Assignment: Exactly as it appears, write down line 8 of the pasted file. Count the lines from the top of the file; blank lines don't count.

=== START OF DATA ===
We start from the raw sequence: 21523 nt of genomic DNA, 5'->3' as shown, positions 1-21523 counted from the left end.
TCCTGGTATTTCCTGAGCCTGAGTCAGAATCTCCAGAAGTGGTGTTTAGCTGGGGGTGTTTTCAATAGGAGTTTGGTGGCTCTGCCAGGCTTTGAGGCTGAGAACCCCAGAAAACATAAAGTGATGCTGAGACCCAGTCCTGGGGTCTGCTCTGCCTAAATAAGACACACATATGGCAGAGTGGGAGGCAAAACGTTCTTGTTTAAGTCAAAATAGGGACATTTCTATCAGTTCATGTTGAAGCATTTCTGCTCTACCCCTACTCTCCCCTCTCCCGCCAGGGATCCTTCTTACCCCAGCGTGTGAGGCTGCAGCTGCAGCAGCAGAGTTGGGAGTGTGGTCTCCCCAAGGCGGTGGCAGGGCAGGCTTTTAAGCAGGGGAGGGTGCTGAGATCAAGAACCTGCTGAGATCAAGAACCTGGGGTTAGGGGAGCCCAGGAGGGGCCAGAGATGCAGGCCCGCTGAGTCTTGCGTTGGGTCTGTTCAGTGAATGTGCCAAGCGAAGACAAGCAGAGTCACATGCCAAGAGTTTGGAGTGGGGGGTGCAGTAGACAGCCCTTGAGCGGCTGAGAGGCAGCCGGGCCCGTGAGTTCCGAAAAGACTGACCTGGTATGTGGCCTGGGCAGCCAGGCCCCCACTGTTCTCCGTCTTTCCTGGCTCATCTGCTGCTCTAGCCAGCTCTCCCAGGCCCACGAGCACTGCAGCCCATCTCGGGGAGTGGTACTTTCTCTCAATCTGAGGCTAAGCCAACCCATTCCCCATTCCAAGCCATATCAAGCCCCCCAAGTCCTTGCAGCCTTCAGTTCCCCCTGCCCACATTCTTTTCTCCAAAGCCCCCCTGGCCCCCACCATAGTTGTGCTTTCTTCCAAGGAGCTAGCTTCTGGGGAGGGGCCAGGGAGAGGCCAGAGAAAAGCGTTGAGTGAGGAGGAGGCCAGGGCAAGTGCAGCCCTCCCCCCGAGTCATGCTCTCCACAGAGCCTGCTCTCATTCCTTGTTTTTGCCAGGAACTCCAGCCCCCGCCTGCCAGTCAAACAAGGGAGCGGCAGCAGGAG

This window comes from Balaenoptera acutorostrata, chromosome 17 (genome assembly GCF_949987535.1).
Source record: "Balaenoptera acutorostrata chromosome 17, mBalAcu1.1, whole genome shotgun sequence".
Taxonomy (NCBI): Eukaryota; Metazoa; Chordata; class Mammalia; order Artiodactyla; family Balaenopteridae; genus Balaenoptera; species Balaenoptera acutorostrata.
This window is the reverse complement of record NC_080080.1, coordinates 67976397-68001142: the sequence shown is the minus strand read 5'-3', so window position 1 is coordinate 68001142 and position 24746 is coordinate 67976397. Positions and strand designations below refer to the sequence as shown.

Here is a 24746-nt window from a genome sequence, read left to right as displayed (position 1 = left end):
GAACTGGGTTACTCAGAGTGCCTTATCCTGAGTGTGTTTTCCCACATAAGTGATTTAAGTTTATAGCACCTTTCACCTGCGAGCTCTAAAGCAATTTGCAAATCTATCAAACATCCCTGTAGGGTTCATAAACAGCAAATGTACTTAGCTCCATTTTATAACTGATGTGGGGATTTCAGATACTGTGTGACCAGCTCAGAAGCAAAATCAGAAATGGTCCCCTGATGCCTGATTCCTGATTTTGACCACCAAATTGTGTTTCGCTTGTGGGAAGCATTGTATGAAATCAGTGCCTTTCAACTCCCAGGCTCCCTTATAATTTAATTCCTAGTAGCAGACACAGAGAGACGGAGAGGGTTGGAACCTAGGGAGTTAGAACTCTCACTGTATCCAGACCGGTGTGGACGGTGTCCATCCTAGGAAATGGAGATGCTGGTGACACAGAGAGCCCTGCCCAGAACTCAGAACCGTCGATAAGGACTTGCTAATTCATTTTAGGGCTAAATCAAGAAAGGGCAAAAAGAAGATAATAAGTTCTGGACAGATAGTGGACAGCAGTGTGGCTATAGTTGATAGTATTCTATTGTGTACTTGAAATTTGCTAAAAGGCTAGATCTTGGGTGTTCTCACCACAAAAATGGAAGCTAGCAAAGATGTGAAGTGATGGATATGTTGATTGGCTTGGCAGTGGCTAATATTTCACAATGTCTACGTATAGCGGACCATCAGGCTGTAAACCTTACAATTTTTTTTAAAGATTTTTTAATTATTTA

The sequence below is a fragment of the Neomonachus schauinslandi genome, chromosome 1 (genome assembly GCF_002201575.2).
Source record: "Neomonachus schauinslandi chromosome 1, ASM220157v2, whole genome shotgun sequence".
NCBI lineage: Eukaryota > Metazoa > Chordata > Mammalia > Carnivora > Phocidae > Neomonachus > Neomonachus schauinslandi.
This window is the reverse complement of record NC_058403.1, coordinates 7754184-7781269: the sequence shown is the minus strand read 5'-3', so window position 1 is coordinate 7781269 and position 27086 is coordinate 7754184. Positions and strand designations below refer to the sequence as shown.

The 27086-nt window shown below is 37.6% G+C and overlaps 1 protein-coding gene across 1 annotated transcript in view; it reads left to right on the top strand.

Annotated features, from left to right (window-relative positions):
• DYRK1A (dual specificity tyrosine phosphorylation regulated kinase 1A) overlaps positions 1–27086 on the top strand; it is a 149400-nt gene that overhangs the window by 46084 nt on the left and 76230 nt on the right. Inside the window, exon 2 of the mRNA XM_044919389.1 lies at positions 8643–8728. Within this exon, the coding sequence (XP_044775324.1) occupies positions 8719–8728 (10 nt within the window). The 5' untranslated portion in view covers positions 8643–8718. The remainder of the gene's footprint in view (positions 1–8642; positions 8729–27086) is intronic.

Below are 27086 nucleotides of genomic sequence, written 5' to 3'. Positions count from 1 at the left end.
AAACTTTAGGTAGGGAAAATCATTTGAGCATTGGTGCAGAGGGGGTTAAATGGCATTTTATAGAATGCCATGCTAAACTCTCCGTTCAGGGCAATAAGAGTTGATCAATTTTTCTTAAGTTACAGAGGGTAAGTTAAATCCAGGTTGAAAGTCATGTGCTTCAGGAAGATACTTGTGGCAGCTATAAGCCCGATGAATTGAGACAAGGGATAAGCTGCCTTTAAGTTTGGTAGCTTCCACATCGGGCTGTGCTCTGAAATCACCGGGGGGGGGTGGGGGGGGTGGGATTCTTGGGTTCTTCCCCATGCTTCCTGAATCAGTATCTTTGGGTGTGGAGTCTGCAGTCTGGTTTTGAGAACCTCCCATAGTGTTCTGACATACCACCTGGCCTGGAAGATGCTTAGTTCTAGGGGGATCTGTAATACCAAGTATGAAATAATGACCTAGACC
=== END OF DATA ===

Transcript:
GAACTGGGTTACTCAGAGTGCCTTATCCTGAGTGTGTTTTCCCACATAAGTGATTTAAGTTTATAGCACCTTTCACCTGCGAGCTCTAAAGCAATTTGCAAATCTATCAAACATCCCTGTAGGGTTCATAAACAGCAAATGTACTTAGCTCCATTTTATAACTGATGTGGGGATTTCAGATACTGTGTGACCAGCTCAGAAGCAAAATCAGAAATGGTCCCCTGATGCCTGATTCCTGATTTTGACCACCAAATTGTGTTTCGCTTGTGGGAAGCATTGTATGAAATCAGTGCCTTTCAACTCCCAGGCTCCCTTATAATTTAATTCCTAGTAGCAGACACAGAGAGACGGAGAGGGTTGGAACCTAGGGAGTTAGAACTCTCACTGTATCCAGACCGGTGTGGACGGTGTCCATCCTAGGAAATGGAGATGCTGGTGACACAGAGAGCCCTGCCCAGAACTCAGAACCGTCGATAAGGACTTGCTAATTCATTTTAGGGCTAAATCAAGAAAGGGCAAAAAGAAGATAATAAGTTCTGGACAGATAGTGGACAGCAGTGTGGCTATAGTTGATAGTATTCTATTGTGTACTTGAAATTTGCTAAAAGGCTAGATCTTGGGTGTTCTCACCACAAAAATGGAAGCTAGCAAAGATGTGAAGTGATGGATATGTTGATTGGCTTGGCAGTGGCTAATATTTCACAATGTCTACGTATAGCGGACCATCAGGCTGTAAACCTTACAATTTTTTTTAAAGATTTTTTAATTATTTA